Today’s guest post is written by Julie Zavon, a resident of Clifton Heights.
It took me two years to get the City to install street lights on my street. Street lights are important to public safety and routine city infrastructure, but the City did not automatically approve my request. I had to get the consent and signatures of neighbors even on the next street over. Yet developers are not required to get neighbors’ signatures when they ask the City for an exemption from the zoning code. Seeking release from zoning requirements is routine business, and these requests are reviewed and granted through routine administrative processes.
The City’s Municipal Code, Chapter 1445, provides for exemptions to zoning that is “unreasonable or creates practical difficulties.” Widespread exemptions undermine the intent of zoning. What value does zoning have in urban development when exemptions, granted one by one, mean that zoning is not defined by neighborhood but parcel by parcel?
The city reviews applications for exemptions—classified as “variances”, “special exceptions”, and “conditional uses,” and many cases go to public hearing. Citizens are free to attend and present their positions before the Zoning Hearing Examiner who makes the final decision. To be sure, the Examiner does not approve all applications. The Examiner’s duty is to “maximize public interest and private benefit.” Nice words, but not straightforward when parties hold opposing views. Who comes out on top when, for example, a bar owner whose property abuts a residential area seeks an exemption from zoning in order to install an outdoor sound system? The exemption process doesn’t require the bar owner to get the signatures and active consent from neighbors as I had to for street lights. The decision is up to the Examiner.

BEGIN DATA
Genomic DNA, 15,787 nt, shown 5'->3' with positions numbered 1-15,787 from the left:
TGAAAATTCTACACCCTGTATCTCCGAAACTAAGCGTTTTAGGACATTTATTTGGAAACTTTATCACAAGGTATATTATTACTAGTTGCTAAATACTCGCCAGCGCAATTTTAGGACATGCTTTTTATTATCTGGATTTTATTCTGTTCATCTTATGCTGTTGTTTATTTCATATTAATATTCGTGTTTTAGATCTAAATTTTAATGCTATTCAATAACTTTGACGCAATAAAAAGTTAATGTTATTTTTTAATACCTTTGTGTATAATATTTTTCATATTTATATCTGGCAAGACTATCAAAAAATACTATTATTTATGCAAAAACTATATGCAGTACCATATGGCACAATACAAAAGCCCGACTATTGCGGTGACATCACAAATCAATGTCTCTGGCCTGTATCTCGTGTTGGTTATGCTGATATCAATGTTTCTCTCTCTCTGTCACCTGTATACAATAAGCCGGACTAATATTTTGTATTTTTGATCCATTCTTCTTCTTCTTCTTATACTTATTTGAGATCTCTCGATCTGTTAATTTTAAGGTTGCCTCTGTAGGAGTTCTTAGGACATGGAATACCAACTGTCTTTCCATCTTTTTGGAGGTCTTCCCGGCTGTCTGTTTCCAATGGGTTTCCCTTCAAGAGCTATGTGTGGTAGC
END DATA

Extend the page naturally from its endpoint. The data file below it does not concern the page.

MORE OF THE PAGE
The City is in the process* of approving language outlining exemption (variance) procedures for Form-based Code (FBC). FBC is a kind of zoning that neighborhoods can chose instead of traditional zoning. To implement a FBC, all neighborhood stakeholders—businesses, residents, property owners—must come together and reach consensus on a vision for the neighborhood (such things as building heights, setbacks, walkability, etc.). The process can take several years as stakeholders work through their differences to reach a common vision. It is inherently democratic in bringing together representatives of diverse groups. After such an effort, whose interests are served when the exemption procedure concentrates power in a zoning hearing examiner? Compare that to my street lights—is it reasonable that getting street lights requires active buy-in by neighbors, but releasing property owners from zoning requirements does not? What degree of active public consent do we want in a system that grants exemptions to our zoning and urban design?
*Learn more and participate by attending:
- Staff Conference on April 30, 2015 at 5:00 PM
- Public Hearing (City Planning Commission) on May 15, 2015 at 9:00 AM
Location for both meetings:
Department of City Planning and Buildings
- Martin Griesel Conference Room
7th Floor, Two Centennial Plaza
805 Central Ave., Cincinnati, OH 45202